Most of West Antarctica and large areas of East Antarctica were once covered in rainforest, scientists say.
Today’s icy wasteland would’ve once played host to huge amounts of plant-life – during an unusually toasty period in history 90 million years ago.
Evidence for the rainforest suggests the climate was “exceptionally warm.”
How did it get so warm without mankind emitting CO2?
Source: Scientists discover Antartica had a lush rainforest 90 million years
Fifty years after the birth of modern plate tectonics theory, a group of researchers highlights three key examples of how our planet’s shape-shifting outer layer has altered our climate.
Some real ‘climate science’?
Source: Three Times Tectonics Changed the Climate – Eos
Roughly a thousand years before the Sahara became incompatible with humans, an area the size of England sank beneath the waves. Humans lived there. We have evidence of that (as we do of pre-desert Sahara). Another big chunk of fertile human habitat that was there in the past and gone in the present. It sure as hell ‘aint a sunk just few millimeters in depth.
…I think of this sometime when people are publicly emoting over changes in a glacier…
How much CO2 was humanity responsible for then?
Source: Sahara Desert, Wobbly Basketballs, And Annoying Politics
According to new research, the dead may not always rest in peace… quite literally. For more than a year after death, corpses move around “significantly”, and this finding could be important for forensic investigations.
This could explain Joe Biden and Bernie Sanders…
Source: Dead Bodies Keep Moving For More Than a Year After Death, Forensic Scientist Finds
The Apollo sextant was used in Earth and lunar orbit, as well as while en route between Earth and the Moon. It played different roles in each of those contexts: in orbit around Earth or the Moon, the sextant could be used to compute the spacecraft’s altitude and position; whereas in transit between Earth and the Moon, it could be used to compute the spacecraft’s attitude (orientation), position, and velocity. A proper attitude during the flight to and from the Moon was critical for accurate course corrections and burns to reach the Moon and correctly insert the spacecraft into the desired lunar orbit. The device was used repeatedly throughout the Apollo program across many phases of the missions, up to and including re-entry.
Pretty impressive advanced technology! Also shows how the basics will never be outdated.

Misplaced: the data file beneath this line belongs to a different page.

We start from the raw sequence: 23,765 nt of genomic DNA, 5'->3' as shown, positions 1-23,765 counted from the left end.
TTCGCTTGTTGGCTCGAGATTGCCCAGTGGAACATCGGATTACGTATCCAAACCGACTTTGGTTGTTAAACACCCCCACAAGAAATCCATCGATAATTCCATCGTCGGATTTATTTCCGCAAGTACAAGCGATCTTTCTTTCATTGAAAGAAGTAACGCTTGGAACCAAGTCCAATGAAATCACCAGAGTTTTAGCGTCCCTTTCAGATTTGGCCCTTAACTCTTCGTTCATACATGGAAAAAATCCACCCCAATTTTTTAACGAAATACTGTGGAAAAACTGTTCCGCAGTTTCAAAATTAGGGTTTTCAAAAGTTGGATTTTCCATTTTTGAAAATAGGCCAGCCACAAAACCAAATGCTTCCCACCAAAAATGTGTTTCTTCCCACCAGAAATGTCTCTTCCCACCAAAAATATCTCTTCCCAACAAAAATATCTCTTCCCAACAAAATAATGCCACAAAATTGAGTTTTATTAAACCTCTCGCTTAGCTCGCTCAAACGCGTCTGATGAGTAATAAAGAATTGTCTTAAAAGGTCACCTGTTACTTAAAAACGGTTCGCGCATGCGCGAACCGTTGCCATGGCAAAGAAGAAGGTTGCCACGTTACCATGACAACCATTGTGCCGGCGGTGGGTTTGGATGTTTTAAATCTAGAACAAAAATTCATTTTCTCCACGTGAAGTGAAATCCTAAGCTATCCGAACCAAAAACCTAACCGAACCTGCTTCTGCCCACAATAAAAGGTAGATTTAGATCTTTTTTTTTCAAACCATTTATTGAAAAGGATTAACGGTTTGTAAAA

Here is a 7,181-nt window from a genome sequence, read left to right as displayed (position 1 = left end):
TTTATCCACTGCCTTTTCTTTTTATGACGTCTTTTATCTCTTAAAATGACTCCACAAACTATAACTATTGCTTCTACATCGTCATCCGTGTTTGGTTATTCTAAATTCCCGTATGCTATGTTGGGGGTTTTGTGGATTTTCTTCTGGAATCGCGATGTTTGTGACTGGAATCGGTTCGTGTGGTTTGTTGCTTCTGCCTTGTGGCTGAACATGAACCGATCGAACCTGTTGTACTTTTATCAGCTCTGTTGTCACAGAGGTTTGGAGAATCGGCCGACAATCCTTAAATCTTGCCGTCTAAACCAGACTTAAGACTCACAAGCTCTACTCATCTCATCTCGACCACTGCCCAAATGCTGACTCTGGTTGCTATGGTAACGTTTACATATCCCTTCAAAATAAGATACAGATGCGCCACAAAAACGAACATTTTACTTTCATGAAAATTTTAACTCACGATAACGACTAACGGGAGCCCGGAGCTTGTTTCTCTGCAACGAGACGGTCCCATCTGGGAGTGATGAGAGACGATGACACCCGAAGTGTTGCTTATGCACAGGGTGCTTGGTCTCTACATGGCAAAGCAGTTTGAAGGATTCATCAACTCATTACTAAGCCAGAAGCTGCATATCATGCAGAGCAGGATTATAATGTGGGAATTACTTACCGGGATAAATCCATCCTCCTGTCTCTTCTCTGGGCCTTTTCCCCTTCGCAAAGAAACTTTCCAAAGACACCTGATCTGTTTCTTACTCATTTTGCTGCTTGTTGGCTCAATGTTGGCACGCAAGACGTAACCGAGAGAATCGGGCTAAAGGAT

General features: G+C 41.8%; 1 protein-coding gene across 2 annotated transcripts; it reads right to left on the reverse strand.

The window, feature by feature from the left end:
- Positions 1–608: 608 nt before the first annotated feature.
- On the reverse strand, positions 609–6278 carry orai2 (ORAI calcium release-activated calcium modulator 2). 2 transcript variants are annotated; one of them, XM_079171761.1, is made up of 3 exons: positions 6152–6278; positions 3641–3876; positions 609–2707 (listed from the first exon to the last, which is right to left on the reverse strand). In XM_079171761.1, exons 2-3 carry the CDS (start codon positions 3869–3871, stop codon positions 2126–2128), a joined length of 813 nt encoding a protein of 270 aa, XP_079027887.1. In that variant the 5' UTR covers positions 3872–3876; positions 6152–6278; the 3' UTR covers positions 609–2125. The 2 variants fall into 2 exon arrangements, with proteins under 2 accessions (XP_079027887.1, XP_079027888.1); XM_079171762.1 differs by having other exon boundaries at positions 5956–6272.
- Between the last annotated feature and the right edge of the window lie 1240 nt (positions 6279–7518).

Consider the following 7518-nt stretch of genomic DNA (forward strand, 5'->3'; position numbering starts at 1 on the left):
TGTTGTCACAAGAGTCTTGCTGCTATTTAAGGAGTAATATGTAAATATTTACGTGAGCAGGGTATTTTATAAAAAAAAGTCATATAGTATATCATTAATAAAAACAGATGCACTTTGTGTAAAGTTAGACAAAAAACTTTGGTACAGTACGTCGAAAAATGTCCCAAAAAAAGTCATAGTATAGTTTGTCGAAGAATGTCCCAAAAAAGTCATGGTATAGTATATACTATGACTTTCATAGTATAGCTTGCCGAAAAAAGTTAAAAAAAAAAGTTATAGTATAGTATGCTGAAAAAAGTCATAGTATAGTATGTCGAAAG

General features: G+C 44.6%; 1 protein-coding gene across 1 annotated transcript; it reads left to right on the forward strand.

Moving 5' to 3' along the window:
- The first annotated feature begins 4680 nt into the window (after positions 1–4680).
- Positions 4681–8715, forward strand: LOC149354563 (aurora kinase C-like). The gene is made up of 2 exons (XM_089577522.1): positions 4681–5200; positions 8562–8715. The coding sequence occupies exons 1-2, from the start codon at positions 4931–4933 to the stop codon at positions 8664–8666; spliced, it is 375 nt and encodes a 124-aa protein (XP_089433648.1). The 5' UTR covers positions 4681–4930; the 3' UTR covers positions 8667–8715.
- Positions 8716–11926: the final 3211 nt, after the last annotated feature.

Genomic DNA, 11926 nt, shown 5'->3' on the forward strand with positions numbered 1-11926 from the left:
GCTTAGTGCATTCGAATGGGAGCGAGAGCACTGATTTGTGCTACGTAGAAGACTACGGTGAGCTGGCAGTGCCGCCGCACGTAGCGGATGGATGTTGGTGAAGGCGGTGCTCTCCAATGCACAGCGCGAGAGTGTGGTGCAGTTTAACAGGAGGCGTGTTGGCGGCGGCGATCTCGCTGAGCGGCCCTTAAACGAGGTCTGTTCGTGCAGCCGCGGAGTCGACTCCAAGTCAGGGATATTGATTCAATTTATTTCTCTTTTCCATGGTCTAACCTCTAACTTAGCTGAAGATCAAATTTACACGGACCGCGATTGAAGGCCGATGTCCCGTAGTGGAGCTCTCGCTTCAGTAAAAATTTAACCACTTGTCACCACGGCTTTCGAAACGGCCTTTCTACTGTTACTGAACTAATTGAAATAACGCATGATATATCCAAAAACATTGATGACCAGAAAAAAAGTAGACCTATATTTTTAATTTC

Source: Navigating to the Moon — Remembering the Apollo Sextant
A young paleontologist may have discovered a record of the most significant event in the history of life on Earth.
He recalled the moment of discovery. The first fossil he removed, earlier that summer, was a five-foot-long freshwater paddlefish. Paddlefish still live today; they have a long bony snout, with which they probe murky water in search of food. When DePalma took out the fossil, he found underneath it a tooth from a mosasaur, a giant carnivorous marine reptile. He wondered how a freshwater fish and a marine reptile could have ended up in the same place, on a riverbank at least several miles inland from the nearest sea. (At the time, a shallow body of water, called the Western Interior Seaway, ran from the proto-Gulf of Mexico up through part of North America.) The next day, he found a two-foot-wide tail from another marine fish; it looked as if it had been violently ripped from the fish’s body. “If the fish is dead for any length of time, those tails decay and fall apart,” DePalma said. But this one was perfectly intact, “so I knew that it was transported at the time of death or around then.” Like the mosasaur tooth, it had somehow ended up miles inland from the sea of its origin. “When I found that, I thought, There’s no way, this can’t be right,” DePalma said. The discoveries hinted at an extraordinary conclusion that he wasn’t quite ready to accept. “I was ninety-eight per cent convinced at that point,” he said.
Source: The Day the Dinosaurs Died
The belief in human-caused warming exceeding a level that what would be relatively benign, and maybe even beneficial, is just that — a belief. It is not based upon known, established, and quantified scientific principles. It is based upon the assumption that natural climate change does not exist.
Got that. Let’s repeat:
It is based upon the assumption that natural climate change does not exist.
Source: Chuck Todd Devotes an Hour to Attacking a Strawman